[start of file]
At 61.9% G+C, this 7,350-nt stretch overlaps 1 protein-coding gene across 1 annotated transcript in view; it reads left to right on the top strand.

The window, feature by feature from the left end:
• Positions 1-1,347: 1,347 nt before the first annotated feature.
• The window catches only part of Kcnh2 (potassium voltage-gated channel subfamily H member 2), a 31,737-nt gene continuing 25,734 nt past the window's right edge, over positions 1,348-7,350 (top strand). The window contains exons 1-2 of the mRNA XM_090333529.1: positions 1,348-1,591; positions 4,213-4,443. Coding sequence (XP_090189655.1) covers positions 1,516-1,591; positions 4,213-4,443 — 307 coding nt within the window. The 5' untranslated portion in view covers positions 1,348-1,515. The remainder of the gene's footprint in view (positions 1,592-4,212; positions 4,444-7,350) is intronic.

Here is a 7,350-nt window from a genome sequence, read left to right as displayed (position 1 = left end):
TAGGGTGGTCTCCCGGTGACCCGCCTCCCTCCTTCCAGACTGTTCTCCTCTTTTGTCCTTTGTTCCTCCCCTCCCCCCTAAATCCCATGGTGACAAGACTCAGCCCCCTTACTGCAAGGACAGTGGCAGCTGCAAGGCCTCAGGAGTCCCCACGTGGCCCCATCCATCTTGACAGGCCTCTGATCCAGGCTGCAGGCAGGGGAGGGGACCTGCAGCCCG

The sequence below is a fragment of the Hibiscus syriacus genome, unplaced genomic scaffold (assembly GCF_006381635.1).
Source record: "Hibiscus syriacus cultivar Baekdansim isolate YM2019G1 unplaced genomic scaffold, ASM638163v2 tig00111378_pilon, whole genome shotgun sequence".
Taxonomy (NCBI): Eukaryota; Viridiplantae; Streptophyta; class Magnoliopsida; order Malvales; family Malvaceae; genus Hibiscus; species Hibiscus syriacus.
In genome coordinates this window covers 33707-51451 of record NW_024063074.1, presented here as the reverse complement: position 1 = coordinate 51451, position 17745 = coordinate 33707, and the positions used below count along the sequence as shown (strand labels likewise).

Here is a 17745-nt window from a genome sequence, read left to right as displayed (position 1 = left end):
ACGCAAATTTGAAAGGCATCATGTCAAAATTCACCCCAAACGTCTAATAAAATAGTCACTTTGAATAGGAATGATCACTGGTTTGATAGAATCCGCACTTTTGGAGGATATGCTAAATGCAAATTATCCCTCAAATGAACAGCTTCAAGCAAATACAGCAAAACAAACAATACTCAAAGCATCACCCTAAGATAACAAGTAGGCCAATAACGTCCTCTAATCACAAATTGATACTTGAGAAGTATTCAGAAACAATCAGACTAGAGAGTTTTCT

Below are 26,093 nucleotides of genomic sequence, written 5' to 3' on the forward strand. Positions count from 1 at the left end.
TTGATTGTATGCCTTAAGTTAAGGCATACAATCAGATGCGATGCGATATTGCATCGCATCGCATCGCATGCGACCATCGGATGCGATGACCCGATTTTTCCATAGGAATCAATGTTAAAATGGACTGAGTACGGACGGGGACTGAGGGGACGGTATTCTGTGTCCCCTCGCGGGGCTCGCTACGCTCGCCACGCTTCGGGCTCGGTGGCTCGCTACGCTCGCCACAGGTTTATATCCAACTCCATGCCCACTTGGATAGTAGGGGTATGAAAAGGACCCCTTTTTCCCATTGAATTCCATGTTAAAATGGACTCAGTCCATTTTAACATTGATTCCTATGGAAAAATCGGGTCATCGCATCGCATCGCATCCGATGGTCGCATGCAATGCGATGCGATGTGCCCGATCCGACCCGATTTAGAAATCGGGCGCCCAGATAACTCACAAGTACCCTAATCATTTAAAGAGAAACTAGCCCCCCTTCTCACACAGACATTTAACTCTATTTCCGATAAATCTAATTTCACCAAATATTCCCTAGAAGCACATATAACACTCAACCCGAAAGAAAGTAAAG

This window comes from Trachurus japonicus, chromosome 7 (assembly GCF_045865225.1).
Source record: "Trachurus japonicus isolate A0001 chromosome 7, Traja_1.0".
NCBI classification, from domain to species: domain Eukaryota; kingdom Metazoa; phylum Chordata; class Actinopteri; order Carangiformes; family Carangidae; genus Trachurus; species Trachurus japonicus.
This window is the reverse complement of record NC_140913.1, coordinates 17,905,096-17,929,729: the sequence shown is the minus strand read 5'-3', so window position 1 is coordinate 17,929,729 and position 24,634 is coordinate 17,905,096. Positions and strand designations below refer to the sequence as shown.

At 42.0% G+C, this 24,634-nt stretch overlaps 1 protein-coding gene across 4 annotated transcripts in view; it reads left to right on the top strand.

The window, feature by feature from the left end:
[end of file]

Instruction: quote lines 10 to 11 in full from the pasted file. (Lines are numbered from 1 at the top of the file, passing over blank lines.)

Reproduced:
In genome coordinates this window covers 33707-51451 of record NW_024063074.1, presented here as the reverse complement: position 1 = coordinate 51451, position 17745 = coordinate 33707, and the positions used below count along the sequence as shown (strand labels likewise).

Here is a 17745-nt window from a genome sequence, read left to right as displayed (position 1 = left end):